% Written by: Daniel Llamocca (2013)
% Indexing Discrete-time signals in MATLAB:
clear all; close all ; clc;
% We first show how we generated a sampled sinusoid and why working out
% most operations on the sinusoid does not create any problems.
% Generating vector of samples:
n = -20:20; % [-20 -19.... 20]
% Creating the input signal x[n]:
x = sin(n/10); % 'n/10' instead of 'n' already explained
% we have x[n] = (sin(-20/10) sin(-19/10) sin(-18/10) ... sin(20/10))
% for n = -20 -19 -18 ... 20
figure; stem (n,x,'b.');
% MATLAB does NOT allow signal's indices lower than 1!!!!
% 'stem' displays it correctly, because 'n' and 'x' are considered simple
% vectors plotted one against the other
% We cannot make x(-20)! --> try it
% The signal 'x' has indices from 1 to length(n)
% Then for a certain 'n', x[n] is in MATLAB actually x(n+L), where L is the
% number of samples whose n is < 1, i.e. L = 21
% disp (x); % see how it appears in the MATLAB command window
% If we would like to do time shifting, we just replace 'n' by 'n-m'
m = 8;
y = sin((n-m)/10); % it works for values < 0, since 'sin' is a function
% defined for all real numbers, we are not indexing any vector here
figure; stem (n,x,'b.');
% ***********************************************************************
% Dealing with the fact ahat MATLAB does not allow indices lower than 1
% ***********************************************************************
% What if we want to create a signal by specifying it point by point?
n = -4:4; % [-4 -3 -2 -1 0 1 2 3 4]
x = [0 0 3 2 1 2 3 0 0]; % x[n] is defined only for integer numbers
figure; stem (n,x,'r.'); title ('x[n]');
% What if we want y[n] = n*x[n]?
% Notice that: L = 5 (# of samples whose n is < 1)
% n : -4 -3 -2 -1 0 1 2 3 4
% x[n] : 0 0 3 2 1 2 3 0 0
% x(1) x(2) x(3) x(4) x(5) x(6) x(7) x(8) x(9) (in MATLAB)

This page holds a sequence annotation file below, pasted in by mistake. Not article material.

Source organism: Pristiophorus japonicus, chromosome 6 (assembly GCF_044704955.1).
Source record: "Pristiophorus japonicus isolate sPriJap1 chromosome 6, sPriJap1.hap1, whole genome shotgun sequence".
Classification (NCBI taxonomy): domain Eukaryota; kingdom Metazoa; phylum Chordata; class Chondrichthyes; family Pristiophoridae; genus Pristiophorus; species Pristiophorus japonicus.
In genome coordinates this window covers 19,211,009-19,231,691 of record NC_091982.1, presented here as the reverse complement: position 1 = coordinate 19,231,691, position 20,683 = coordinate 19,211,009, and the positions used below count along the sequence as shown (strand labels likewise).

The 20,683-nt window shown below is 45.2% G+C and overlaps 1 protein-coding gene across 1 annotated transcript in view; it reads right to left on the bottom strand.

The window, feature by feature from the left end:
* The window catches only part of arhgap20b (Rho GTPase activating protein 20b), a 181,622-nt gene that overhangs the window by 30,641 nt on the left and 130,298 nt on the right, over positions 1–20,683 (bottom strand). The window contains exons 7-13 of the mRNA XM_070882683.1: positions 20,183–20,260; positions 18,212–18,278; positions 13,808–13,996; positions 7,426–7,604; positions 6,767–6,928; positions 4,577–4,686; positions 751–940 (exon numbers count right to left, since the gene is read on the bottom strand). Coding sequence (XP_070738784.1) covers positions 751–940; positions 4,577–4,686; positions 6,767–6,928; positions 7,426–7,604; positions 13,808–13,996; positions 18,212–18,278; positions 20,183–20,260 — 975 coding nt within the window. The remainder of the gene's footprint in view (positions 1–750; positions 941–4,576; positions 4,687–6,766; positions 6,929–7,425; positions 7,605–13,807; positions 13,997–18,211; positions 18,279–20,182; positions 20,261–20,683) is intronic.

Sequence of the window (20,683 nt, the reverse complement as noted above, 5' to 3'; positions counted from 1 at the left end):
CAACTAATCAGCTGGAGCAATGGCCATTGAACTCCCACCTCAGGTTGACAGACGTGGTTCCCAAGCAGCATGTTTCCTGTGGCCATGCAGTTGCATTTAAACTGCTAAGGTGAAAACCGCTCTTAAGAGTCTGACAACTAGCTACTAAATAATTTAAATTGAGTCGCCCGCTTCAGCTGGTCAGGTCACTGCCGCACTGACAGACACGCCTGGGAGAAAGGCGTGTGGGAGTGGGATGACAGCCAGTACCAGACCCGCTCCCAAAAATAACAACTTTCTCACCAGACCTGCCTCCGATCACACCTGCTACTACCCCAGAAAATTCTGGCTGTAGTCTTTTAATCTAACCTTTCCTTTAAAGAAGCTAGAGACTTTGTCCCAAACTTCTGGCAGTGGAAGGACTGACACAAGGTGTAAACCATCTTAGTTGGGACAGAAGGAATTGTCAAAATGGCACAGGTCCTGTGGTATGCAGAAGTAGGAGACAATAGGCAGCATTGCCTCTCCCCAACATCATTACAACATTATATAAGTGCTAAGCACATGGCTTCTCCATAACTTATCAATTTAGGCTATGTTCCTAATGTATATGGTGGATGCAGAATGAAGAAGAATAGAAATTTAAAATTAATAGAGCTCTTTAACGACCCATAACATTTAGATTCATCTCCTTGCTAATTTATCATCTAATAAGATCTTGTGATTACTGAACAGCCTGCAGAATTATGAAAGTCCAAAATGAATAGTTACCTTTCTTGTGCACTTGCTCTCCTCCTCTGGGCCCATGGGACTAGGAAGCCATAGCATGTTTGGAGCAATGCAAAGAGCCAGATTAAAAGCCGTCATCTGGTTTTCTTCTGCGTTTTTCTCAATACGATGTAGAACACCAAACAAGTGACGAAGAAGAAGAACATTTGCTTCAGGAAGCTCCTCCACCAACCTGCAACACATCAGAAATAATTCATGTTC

% So, x(n+5) (MATLAB) is equivalent to x[n] (our definition)
%y = n*x(n); % This WILL NOT work!... x(-4), .. x(0) are not defined in MATLAB
y = n.*x(n+5); % n*x(n+5) is equivalent to n*x[n]
% The operator .* means multiplying a vector element-wise
figure; stem (n,y,'b.'); title ('n*x[n]');
% A more complicated case: What if we now want z[n] = x[k*n - m]?
% =======================
% As in the case of y[n]=n*x[n], this problem seems like it could easily
% be solved by: z = x(n*k + m + 5)
% However, the main problem is that x[n] is of finite-size duration.
% When computing x[k*n-m], we will generate indices that are outside of the
% range of 'x'. This is true even if we are only either shifting (x[n-m])
% or scaling (x[k*n])
% The most common workaround is to assume that 'x' at the indices outside
% of the range are zero.
% So, it seems that we can just pad more zeros into 'x'. However, x[k*n +m]
% guarantees that there will always be indices outside of the range of 'x'.
% Thus, the problem has to be dealt with in a different (though cumbersome
% manner). This will apply to any computation that requires the shifted
% versions of 'x':
% Shifting and scaling: First shifting, then Scaling
% Thus, we generate 'v[n] = x[n-m]' and 'z[n]=v[k*n]' one after the other.
% Shifting x[n] by m: We will get v[n] = x[n-m]
m = 2; % we picked this value so that when shifting, we don't lose any
% value in our 9-sample input (x[n], n=-4:4). We could have picked
% any value actually.
% n : -4 -3 -2 -1 0 1 2 3 4
% x[n] : 0 0 3 2 1 2 3 0 0
% x(1) x(2) x(3) x(4) x(5) x(6) x(7) x(8) x(9) (in MATLAB)
%
% x[n-2] : 0 0 0 0 3 2 1 2 3
% v[n] : 0 0 0 0 3 2 1 2 3
% n : -4 -3 -2 -1 0 1 2 3 4
% v(1) v(2) v(3) v(4) v(5) v(6) v(7) v(8) v(9) (in MATLAB)
k = 2;
% The values outside the range of the input signal are assigned zero.
for i = 1:length(n)
if (n(i) + 5 + m > n(length(n)) + 5)
v(i) = 0;
else
v(i) = x(n(i) + 5 + m); % We are always off by '+5'
% If we shift by 'm', we move 'm' samples to the right
end
end
for i = 1:length(n)
if (n(i)*k + 5 < 1) || (n(i)*k + 5 > n(length(n)) + 5)
z(i) = 0;
else
z(i) = v(n(i)*k + 5); % We are always off by '+5'
% Example: n(i) = -2 --> z[-2] = v[-2*2] = v[-4]
% However: v[-4] = v(-4+5) = v(1)
% z[-2] = z(-2+5) = z(3)
end
end
figure; stem(n,z,'k.'); title ('x[k*n +m]');